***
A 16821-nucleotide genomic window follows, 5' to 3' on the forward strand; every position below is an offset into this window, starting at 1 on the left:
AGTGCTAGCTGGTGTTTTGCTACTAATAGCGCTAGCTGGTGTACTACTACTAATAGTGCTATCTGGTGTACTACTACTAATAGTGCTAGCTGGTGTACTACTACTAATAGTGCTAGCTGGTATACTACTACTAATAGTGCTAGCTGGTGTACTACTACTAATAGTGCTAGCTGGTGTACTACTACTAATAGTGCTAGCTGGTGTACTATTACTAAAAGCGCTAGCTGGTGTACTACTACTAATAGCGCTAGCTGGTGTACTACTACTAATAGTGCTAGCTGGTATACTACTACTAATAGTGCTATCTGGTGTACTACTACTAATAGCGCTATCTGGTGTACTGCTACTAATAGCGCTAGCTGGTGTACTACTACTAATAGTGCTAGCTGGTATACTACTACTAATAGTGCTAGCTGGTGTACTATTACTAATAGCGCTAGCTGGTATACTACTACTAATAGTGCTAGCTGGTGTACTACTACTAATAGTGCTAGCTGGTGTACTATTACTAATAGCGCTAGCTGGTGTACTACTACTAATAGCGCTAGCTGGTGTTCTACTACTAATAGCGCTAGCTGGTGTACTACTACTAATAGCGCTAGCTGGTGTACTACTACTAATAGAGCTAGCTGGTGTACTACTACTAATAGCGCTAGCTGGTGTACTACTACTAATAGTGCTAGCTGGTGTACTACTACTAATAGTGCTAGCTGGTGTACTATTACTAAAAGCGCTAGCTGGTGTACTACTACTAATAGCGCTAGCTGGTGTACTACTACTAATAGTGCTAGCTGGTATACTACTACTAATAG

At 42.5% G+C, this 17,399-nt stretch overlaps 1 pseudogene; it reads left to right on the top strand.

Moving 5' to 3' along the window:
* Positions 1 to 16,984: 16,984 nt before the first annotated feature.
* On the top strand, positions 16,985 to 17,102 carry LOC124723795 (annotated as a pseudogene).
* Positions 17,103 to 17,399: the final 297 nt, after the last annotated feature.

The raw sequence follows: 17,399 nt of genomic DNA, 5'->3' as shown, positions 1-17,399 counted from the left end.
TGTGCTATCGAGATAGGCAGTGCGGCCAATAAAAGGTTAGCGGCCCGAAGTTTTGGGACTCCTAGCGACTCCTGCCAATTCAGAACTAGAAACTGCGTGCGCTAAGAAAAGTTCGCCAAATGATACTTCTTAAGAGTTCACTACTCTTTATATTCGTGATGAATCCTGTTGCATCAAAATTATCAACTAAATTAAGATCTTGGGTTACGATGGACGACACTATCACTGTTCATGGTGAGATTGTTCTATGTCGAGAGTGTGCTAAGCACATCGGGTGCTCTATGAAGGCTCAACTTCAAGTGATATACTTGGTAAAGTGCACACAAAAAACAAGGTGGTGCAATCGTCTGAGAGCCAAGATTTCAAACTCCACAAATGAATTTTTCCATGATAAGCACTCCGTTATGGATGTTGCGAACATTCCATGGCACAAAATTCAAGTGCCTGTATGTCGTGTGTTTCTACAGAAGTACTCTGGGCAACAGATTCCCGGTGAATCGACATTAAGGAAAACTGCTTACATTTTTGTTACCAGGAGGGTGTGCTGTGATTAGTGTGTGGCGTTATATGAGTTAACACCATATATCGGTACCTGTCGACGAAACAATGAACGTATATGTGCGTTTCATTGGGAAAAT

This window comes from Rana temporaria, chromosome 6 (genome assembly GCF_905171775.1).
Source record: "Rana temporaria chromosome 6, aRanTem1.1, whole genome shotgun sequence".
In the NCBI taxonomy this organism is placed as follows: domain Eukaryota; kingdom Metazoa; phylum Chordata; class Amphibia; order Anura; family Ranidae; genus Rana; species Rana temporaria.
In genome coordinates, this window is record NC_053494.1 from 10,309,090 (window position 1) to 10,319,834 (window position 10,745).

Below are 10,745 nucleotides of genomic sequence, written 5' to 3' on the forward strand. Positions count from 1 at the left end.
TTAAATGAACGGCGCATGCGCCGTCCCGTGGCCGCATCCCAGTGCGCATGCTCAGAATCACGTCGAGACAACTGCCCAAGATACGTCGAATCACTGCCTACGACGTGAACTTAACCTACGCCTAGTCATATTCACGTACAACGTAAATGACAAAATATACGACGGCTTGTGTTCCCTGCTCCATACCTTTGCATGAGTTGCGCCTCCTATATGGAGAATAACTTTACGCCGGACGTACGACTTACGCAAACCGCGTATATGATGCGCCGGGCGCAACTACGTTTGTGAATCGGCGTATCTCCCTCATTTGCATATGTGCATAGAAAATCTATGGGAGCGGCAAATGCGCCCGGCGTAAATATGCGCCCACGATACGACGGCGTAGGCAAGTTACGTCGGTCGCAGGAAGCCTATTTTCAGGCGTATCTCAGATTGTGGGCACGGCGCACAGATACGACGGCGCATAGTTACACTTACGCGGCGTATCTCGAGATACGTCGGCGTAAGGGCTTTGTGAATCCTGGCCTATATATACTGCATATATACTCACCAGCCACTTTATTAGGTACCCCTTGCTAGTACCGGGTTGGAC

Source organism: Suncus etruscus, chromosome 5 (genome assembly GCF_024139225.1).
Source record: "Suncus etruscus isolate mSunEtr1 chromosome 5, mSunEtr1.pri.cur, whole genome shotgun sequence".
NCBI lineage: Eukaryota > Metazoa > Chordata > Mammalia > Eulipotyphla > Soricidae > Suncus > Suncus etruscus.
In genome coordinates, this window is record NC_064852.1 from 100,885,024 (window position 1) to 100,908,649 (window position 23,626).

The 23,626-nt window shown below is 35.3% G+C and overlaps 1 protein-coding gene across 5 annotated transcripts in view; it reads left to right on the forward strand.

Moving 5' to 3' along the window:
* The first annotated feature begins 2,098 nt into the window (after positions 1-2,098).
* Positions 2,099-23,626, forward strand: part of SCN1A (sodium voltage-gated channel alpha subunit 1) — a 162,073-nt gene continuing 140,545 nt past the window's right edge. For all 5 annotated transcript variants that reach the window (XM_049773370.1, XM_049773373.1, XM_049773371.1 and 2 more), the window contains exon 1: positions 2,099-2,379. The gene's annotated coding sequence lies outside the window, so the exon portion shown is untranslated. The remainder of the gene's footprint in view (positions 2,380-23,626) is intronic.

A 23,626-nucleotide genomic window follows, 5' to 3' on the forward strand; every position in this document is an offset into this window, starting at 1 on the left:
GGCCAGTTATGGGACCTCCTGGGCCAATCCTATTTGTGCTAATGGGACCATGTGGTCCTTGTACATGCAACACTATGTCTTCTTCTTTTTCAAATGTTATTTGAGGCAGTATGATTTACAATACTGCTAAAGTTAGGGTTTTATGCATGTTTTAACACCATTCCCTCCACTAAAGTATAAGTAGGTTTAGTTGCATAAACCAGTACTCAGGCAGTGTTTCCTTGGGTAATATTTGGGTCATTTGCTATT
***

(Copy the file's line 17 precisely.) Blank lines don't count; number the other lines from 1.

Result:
Source record: "Suncus etruscus isolate mSunEtr1 chromosome 5, mSunEtr1.pri.cur, whole genome shotgun sequence".